By Jason McMann
November 29, 2022 at 5:00 am ET
This memo features data from Morning Consult’s U.S. Foreign Policy Tracker. Check the tracker for monthly data updates after publication.
Partisanship colors Democrats’ and Republicans’ foreign policy priorities in ways that will matter substantially for companies, global supply chains and financial markets under a divided Congress.
Among voters’ top five concerns, Democrats tend to prioritize outward-looking issues, including climate change and preventing global pandemics and economic crises, while Republicans’ attention is inwardly focused on immigration and drug trafficking, as well as securing U.S. supply chains.
The largest partisan gap in public attitudes is on climate change. Among 14 major foreign policy challenges facing the U.S. government, the issue ranks first on Democrats’ list of priorities and 13th among Republicans. There is also substantial polarization on immigration policy, human rights and managing relations with both Russia (upweighted by Democrats) and China (upweighted by Republicans). A divided Congress will see gridlock over many of these issues.
While voters from each party often diverge on how much they care about particular issues, many are aligned on how they want the U.S. government to handle them.
More Republican voters than not (46%) and a near plurality of Democrats (32%) want greater isolationism in U.S. foreign policy, marked by limited American engagement overseas and greater closure to global trade and capital flows. But pluralities of each (33% and 46%, respectively) would prefer that the U.S. government proceed multilaterally when its involvement is unavoidable.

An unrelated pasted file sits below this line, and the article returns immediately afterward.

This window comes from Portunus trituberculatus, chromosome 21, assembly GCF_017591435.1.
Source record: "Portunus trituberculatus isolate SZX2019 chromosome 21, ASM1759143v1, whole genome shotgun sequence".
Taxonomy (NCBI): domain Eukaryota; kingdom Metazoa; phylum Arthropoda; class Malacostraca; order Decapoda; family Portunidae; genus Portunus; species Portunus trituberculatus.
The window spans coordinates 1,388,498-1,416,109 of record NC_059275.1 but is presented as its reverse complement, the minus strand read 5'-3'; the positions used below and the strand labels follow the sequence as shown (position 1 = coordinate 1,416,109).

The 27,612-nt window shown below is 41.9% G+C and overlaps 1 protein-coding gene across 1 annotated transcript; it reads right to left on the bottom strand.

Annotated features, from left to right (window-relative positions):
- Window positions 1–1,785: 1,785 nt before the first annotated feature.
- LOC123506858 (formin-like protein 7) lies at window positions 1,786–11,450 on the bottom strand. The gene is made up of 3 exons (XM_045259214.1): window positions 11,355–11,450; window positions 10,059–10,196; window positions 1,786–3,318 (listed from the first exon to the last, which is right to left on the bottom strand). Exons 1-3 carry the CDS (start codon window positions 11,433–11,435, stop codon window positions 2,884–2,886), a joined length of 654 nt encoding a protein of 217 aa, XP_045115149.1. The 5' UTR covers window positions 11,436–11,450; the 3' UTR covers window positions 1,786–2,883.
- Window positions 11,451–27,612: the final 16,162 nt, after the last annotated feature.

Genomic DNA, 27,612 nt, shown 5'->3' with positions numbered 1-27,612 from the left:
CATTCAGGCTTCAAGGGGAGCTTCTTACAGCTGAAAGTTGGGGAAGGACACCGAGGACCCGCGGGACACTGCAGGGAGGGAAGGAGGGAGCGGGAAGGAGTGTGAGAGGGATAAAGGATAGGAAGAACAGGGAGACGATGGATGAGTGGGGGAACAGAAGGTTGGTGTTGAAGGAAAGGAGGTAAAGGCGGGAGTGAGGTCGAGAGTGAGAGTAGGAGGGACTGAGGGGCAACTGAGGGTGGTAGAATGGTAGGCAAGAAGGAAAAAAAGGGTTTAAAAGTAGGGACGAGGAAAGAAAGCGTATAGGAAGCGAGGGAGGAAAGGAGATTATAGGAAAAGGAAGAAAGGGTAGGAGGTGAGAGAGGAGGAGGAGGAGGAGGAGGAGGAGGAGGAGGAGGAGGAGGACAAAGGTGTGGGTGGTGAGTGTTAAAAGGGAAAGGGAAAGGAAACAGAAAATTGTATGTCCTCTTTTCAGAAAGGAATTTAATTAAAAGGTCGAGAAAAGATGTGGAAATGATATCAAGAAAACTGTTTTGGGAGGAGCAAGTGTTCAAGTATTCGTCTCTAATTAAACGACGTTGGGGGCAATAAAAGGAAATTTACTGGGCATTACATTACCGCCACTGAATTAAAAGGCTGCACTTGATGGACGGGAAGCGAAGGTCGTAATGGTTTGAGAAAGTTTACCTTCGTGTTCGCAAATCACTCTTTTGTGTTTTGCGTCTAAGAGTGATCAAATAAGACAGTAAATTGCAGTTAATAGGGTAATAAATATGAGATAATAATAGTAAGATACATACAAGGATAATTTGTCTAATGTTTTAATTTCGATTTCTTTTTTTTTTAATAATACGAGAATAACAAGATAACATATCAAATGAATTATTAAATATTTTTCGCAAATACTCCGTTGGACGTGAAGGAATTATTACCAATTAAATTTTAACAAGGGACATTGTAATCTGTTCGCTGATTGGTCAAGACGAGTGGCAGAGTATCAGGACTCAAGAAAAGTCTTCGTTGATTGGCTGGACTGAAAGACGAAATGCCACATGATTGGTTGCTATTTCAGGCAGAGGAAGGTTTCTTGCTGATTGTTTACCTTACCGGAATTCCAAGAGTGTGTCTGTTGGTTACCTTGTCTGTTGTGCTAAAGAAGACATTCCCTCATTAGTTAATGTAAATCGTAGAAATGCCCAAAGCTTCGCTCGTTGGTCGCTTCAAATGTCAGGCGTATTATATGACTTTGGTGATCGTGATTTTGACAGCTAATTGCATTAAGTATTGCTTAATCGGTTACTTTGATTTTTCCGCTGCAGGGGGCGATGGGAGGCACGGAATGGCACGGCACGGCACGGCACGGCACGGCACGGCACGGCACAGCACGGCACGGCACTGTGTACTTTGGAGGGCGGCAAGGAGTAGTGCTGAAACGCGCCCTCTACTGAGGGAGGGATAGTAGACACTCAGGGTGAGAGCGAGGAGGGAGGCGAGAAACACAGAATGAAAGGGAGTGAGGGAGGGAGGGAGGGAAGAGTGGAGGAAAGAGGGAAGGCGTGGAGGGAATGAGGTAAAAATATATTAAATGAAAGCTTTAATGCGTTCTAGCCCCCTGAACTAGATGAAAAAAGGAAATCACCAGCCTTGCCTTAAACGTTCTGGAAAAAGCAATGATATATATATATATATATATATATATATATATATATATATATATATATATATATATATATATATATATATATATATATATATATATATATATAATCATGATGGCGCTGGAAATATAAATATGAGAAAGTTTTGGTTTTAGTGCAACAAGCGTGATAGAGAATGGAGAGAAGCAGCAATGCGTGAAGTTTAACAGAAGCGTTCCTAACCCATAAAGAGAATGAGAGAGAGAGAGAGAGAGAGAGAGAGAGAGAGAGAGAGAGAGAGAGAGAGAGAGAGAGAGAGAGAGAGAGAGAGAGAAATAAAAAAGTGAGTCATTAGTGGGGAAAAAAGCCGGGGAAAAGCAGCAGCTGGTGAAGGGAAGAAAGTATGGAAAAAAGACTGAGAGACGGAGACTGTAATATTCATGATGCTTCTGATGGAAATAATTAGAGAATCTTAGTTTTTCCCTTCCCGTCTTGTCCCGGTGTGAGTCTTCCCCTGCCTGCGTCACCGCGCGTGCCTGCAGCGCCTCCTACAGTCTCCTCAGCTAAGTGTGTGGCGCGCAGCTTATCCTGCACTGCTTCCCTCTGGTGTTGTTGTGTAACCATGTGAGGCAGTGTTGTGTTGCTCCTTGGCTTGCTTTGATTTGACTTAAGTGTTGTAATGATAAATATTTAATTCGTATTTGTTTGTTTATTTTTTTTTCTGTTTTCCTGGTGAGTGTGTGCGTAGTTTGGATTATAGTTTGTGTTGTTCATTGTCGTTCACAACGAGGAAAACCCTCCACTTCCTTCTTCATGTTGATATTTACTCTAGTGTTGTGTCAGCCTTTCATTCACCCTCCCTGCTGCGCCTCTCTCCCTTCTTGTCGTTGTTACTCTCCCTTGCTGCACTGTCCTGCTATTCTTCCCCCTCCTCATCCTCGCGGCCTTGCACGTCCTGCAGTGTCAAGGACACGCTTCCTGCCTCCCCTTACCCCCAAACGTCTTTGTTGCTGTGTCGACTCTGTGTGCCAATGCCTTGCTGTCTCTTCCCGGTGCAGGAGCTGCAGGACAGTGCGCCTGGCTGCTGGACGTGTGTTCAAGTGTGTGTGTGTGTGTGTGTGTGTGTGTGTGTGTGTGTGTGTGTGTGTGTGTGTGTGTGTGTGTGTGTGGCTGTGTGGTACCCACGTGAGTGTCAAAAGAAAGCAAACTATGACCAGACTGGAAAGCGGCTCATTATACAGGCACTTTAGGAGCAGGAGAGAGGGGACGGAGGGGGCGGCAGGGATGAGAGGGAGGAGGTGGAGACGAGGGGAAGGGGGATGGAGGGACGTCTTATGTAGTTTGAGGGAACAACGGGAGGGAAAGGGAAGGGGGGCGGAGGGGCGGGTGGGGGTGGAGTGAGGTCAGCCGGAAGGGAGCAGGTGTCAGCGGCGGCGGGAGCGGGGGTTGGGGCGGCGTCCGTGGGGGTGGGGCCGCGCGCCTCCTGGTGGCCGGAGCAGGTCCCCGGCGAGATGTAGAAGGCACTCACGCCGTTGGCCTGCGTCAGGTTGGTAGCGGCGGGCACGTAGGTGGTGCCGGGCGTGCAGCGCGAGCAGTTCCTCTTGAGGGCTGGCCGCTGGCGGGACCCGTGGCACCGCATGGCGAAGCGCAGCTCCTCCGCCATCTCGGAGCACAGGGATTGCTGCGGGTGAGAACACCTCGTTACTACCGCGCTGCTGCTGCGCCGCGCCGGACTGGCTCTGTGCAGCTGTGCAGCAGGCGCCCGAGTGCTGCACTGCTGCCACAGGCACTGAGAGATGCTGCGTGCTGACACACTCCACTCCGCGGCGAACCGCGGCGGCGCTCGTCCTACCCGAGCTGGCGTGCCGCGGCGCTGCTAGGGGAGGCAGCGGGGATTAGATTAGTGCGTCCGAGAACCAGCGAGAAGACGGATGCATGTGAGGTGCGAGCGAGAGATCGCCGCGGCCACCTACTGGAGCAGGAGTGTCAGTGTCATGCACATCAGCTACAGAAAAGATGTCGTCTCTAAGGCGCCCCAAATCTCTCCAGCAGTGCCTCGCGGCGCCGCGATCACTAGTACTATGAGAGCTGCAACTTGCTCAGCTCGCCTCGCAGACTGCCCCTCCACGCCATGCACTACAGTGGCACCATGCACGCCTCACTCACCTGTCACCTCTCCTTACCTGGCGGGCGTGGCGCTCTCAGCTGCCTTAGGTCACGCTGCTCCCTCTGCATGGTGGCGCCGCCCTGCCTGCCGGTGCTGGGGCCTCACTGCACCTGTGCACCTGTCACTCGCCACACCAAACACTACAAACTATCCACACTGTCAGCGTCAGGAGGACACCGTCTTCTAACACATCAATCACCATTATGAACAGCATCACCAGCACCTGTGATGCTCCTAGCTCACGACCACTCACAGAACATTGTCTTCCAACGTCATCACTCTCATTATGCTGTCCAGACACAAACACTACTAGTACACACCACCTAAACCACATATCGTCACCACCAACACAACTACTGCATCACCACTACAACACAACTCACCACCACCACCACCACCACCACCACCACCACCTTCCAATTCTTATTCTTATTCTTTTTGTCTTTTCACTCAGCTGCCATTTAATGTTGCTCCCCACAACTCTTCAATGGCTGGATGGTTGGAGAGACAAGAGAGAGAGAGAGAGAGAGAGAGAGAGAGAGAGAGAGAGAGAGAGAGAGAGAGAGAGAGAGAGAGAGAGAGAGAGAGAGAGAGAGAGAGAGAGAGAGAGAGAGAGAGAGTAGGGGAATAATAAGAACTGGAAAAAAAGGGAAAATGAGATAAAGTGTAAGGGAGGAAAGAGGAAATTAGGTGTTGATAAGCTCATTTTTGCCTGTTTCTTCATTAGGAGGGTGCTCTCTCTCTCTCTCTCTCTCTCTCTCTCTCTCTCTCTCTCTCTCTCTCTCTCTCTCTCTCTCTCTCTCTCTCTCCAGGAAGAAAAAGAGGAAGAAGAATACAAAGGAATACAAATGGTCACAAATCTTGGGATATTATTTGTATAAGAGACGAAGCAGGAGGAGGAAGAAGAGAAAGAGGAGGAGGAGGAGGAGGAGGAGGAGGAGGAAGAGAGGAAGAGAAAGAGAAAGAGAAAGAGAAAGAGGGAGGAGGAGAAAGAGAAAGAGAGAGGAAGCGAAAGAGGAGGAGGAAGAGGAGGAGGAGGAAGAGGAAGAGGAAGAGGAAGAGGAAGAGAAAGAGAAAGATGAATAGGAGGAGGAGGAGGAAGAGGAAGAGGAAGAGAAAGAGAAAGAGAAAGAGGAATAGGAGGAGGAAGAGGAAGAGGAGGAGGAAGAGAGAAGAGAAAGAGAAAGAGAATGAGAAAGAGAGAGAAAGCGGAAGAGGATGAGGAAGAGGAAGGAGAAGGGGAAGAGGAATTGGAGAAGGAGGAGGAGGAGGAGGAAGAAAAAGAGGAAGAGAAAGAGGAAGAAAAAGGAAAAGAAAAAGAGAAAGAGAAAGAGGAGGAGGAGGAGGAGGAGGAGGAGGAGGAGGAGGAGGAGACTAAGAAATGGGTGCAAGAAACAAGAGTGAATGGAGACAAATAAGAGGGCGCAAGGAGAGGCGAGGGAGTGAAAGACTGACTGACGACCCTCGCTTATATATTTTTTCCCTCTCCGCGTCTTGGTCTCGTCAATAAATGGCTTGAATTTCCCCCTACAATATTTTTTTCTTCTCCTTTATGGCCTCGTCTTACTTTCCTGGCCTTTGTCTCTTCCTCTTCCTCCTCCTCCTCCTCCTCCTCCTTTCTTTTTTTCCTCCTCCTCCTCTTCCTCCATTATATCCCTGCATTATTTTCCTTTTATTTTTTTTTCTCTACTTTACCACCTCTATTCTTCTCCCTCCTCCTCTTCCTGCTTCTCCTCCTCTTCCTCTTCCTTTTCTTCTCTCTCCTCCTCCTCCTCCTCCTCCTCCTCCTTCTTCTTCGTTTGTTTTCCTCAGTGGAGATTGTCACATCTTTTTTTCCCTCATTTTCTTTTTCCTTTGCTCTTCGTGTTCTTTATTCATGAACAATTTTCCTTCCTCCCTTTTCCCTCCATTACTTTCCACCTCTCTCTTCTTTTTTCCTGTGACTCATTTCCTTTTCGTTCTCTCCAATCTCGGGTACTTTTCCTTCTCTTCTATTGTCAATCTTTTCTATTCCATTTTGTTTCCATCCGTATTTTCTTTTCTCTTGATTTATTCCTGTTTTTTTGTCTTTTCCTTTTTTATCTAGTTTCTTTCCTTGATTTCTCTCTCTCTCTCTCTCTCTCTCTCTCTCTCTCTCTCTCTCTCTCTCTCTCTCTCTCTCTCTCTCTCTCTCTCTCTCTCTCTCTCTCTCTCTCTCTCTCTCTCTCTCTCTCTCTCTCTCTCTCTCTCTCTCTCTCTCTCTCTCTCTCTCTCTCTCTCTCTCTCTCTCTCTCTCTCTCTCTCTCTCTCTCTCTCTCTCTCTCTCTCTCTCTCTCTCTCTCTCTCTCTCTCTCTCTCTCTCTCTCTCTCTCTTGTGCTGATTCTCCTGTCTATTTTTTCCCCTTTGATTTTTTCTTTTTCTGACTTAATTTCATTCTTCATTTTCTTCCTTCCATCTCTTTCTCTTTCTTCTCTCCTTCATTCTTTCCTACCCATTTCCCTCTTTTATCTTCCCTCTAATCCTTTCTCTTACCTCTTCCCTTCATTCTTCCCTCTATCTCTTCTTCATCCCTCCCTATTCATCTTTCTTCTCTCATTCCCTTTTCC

If anything, companies and market participants should expect a divided Congress with a majority Republican House to lean more heavily in the direction of isolationism when addressing issues that voters care about, regardless of their party affiliation. But a return to Trump-era unilateralism in U.S. foreign policy, marked by heightened antagonism toward America’s long-standing economic and military partners and allies, is unlikely.
Just as partisanship is increasingly shaping voters’ policy preferences on virtually all hot-button domestic issues, including abortion, same-sex marriage and immigration, so too goes U.S. foreign policy.
When asked to indicate the top five most important foreign policy challenges for the U.S. government to address, Democrats are wont to look outward, prioritizing global issues like combating climate change (their top issue by share) and preventing another pandemic or economic crisis. Republicans, by contrast, emphasize inward-looking issues, including U.S.-bound immigration (their top issue by share), drug trafficking and securing the country’s critical supply chains. Only two issues — cyberattacks and terrorism targeting the United States — feature among voters’ top five concerns regardless of party affiliation.
Partisan gaps in voters’ attitudes toward U.S. foreign policy are most pronounced on climate change: Democrats rank the issue as their most pressing foreign policy concern, while Republicans rank it 13th, above only their interest in upholding global democracy.